“So I began to work on the fragments you have read, or will read, or indeed won’t read. Each one tries to encompass my life, in the way a novel would.”
Now, back on the North American continent, in a country no longer called the USA, Kelly’s grandchild is worrying about the consequences of advancing age. Her name is Victoria Belladonna Smith Murtlock, and she has just turned forty-five. Her own daughter, fifteen last birthday, is working on her homework by the television. Earlier today, Victoria was told by her doctor that she had a high cholesterol level. “There isn’t much we can do,” said the doctor, “we can give these tablets, but we still don’t know if they’ll work for you.” For Victoria, this imperfection was the first real sign of personal mortality, and she was ruminating on this. She looked at Maisie, fifteen, serious, sombre, hardworking, and thought of when she would confront mortality.
Victoria told herself to stop wallowing in self pity. She was not doing too bad. She had overcome the loss of Patrick, and Maisie wasn’t turning out too bad. And the pressure of being the daughter of Maxwell Smith Murtlock, and the granddaughter of the great Kelly and Joseph Murtlock! How boring it had been growing up, with Dad always holding forth about his legacy, and the importance of his children maintaining at all times decorum and modesty. How seriously her sisters and brothers took it! And yet they had all failed to live up to that stern code of morality. Their political endeavours had all floundered on minor pecadilloes and gaffes. Only she, Vicky,who had never really expected much, and whom no one had expected much from, who had stayed out of public life altogether, had stayed true to the precepts of the book. And only she knew the truth. She thought about it every day.
The family legend, which was also the national legend, which was now the global legend, was that Kelly had returned from Ireland to America with a mysterious text, the Aphorisms, which seemed to detonate an explosion in the complacent heart of the rationalisation project. Joseph Murtlock, of all people, the rational academic personified, became the main evangelist for the text found by his student, who in due course became his wife, and the mother of his child. It was this child, Maxwell Smith Murtlock, who brought Resacralisation from the academy to politics, to everyday culture, to life. The masses, tired of the endless hectoring of the rational politcoes, gladly adopted a new political creed which accepted that, after all, there were limits to the power of language to reshape the world. That the self, as a unitary entity stable in space and time, was an illusion became a merely academic question once again.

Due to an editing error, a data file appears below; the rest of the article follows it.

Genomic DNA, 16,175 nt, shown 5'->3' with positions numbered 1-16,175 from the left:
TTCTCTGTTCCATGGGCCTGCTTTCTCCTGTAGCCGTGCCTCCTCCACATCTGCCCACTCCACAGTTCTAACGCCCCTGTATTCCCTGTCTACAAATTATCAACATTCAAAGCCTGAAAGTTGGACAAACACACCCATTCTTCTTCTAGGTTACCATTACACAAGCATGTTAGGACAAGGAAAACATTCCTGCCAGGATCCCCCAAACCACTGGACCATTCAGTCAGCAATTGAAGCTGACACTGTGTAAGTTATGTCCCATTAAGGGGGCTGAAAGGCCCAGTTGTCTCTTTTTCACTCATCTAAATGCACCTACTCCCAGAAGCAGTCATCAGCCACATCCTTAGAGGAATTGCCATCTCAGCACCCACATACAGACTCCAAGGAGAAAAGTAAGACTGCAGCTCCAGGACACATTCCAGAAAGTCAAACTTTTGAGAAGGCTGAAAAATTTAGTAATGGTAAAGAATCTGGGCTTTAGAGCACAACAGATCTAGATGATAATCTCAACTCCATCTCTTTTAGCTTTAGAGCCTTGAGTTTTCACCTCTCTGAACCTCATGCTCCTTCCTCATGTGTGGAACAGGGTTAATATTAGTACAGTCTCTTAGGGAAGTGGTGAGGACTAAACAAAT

After her husband Patrick had died, Vicky had been prostrated with grief. She took to the bed in the old house in Hyannis. Grandmother Kelly, nearly ninety, and nine months from the grave, climbed up the wooden stairs and went into Vicky’s room. Vicky’s eyes had run out of tears, but she still shook with silent sobs. Grammy clambered into the bed and cradled Vicky. She held her, rocking back and forth, gently cooling, “poor girl, poor girl, my poor girl.” Vicky’s sobbing became something no longer physical – she no longer rocked convulsively – but Kelly could still feel the waves of grief seize her granddaughter’s whole self every few seconds. The old woman began to talk, began to tell Vicky the story of herself and Granpa. Except this time the story was different.
“Your father was not old Joe Murtlock’s son, my dear. Even he, poor Maxwell, never knew that. I could never tell him. His father – your grandfather – was the real prophet of our age. He was the most modest man I ever met, and he died six months after Maxwell was born. He was a psychiatrist – you know what they are, they are making a comeback I gather. He wrote the Aphorisms. They were not the work of some anonymous prophet, but an ordinary man, with worn out shoes wandering the roads of Donegal. We made a memorial to the unknown aphorist there, by a mountain. It was a lie, but a necessary lie. Or so I thought. Now I look at our family and I think – is it you, dear girl, dear Vicky, the most ordinary of all Maxwell’s children, the most down to earth – who really got it, who really understood it. You are your grandfather’s granddaughter, my dear. Your grandfather’s granddaughter.”
Victoria thought of this everyday. She never told anyone. Now, Maisie, has put down her pen. The television is showing an ad, and neither woman is watching it. Victoria says, “Maisie, there’s something I need to tell you, a story, something about my grandmother. There’s something I need to tell you about our selves.”